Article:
There’s some other shit I’d like to bitch about, so please indulge me further. Talion desperately needs a ‘Shut the Fuck up’ button. Not for himself but for the orks. Every time you meet a Captain he’s called something like Andy Dickfucker and before you can kill him you gotta listen to his spiel about how he's gonna fuck your dick with his sword. For gameplay that revolves around rhythmic flow these constant disruptions (particularly in the siege battles where this can happen like 15 times) get really irritating. It’s actually kind of impressive just how many little Ork personalities and dialogues there are but I desperately wished for a button that tells them to just shut the fuck up. I’m going to chop off your arms and legs in a minute we can skip the introductions. I also feel sorry for the lead story writer who’s been told “write a fascinating fantasy tale about some dudes fighting Sauron in a Lord of the Rings prequel”, although I would add that’s no excuse for every character being a boring pile of paradoxically overwritten yet under characterised shit (if you removed every line of dialogue where someone comments a thing is beginning and/or ending I’m pretty sure you’ve trimmed about half the script).
I was looking forward to being all positive about SoW but then Act 4 began and, alas, everything turned to bullshit. Some major plot points have developed and the game’s lurching to a climactic finish but first we need to win what the game calls the Shadow Wars (I thought we were the Shadow of War but really it’s about the Shadow Wars, as fought by people who are not shadows. Yeah don’t think about it you’ll hurt yourself). Those forts we took over now need to be defended, and to do that an identical siege battle needs to be fought roughly, and this is not an exaggeration, thirty times. Thirty times do we arrange our defenders, thirty times I go through the same motions, thirty times does an identical group of warchiefs need to be sliced apart. Fuck. Right. Off. There’s no way the developers thought this was a good idea. Nobody could think this is a good idea. And the only reason I can imagine for why this is the way it is? To push Lootchests. How this works is that, if playing the game is too much work for you, you can toss the developers a fiver for a box of items and followers to save some time. You can use the ingame currency to do this (which you should since there’s nothing else to spend it on) or you can use actual money. On a videogame you’ve already paid like 60 USD for.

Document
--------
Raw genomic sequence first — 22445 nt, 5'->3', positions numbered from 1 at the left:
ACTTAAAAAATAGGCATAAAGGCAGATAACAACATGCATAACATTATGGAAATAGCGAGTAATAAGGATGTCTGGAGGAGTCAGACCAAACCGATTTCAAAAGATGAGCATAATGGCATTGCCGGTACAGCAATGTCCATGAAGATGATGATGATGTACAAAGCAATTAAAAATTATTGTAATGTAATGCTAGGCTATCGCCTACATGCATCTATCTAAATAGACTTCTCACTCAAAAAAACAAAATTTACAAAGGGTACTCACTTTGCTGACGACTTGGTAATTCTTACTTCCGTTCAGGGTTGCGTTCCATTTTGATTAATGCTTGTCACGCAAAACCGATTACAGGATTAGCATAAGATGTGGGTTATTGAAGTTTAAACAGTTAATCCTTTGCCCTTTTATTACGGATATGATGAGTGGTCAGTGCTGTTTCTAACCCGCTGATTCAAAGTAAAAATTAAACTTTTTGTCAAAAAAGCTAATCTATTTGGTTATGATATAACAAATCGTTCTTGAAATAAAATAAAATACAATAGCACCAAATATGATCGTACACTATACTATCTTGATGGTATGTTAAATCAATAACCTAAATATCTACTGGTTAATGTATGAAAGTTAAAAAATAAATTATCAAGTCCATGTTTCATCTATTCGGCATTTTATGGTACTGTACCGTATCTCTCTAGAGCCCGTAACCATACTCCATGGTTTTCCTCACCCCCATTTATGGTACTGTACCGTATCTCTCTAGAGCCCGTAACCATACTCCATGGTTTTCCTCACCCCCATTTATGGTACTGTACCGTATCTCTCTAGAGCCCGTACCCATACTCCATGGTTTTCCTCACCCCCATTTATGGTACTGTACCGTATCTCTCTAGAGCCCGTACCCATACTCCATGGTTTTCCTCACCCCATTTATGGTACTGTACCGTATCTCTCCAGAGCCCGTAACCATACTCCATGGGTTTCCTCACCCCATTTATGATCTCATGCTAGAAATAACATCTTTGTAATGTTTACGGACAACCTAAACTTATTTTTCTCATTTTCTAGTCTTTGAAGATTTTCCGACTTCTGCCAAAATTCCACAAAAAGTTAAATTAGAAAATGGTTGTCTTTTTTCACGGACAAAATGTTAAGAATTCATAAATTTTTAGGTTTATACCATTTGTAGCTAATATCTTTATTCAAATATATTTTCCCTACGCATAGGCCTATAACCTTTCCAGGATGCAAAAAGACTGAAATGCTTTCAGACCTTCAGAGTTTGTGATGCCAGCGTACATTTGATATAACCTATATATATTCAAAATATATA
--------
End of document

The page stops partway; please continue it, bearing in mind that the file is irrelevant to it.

...What the fuck? For one thing, this is a tacit admission from the developers that you should pay them not to have to play their game. Moreover though, this recent trend of putting paid lootboxes in games really needs to fuck off. I can’t imagine anybody who bought some of these and didn’t feel ripped off (here, have some equipment that’ll be underlevelled in a few hours! Hahah!). Sure you can just ignore them, which I fully intended to do, but once their inclusion affected the game’s design in such a way as to artificially lengthen it beyond a reasonable amount, a line has been crossed. I’m a defender of games as a legitimate means of creative expression, art if you will, and atop those battlements I’ll fight ‘til from my bones my flesh be hacked, but bullshit like this stands as a most effective counter argument. The game turned from a jolly adventure to something akin to a fruit machine (or pokie, or whatever Americans call them). If a game wants to monetise itself around extra content or unobtrusive cosmetic features I can just ignore then that’s fine. That’s acceptable. Gaming has accepted these things. But dangling closure over our heads in this manner just in order to milk a few twenty’s from our money-teats is just not fucking on.
When I realised when was happening I put the controller down and refused to go on. I'll just assume Talion and Sauron settle their differences over a merry game of billiards. It is for this reason that not only would I not recommend ME: SoW, I actively wish for it to fail. I don’t usually wish for games to fail since that means innocent developers losing their jobs and that realisation sure does take the freude out of schadenfreude, but this sort of bullshit represents a truly abominable threshold that I would hate to see crossed. Don’t give Monolith/Warner Brothers money for this. Just play SoM, it’s fun for all the same reasons, and whilst I don’t condone piracy in this instance I’d judge it the lesser of two evils. This can’t be the future of big budget videogamery, or we’re all fucked. I almost wish I had a physical copy so I could convince eight friends to accompany me to a volcano to hurl it into. Or just smash it with a hammer, that’d work too.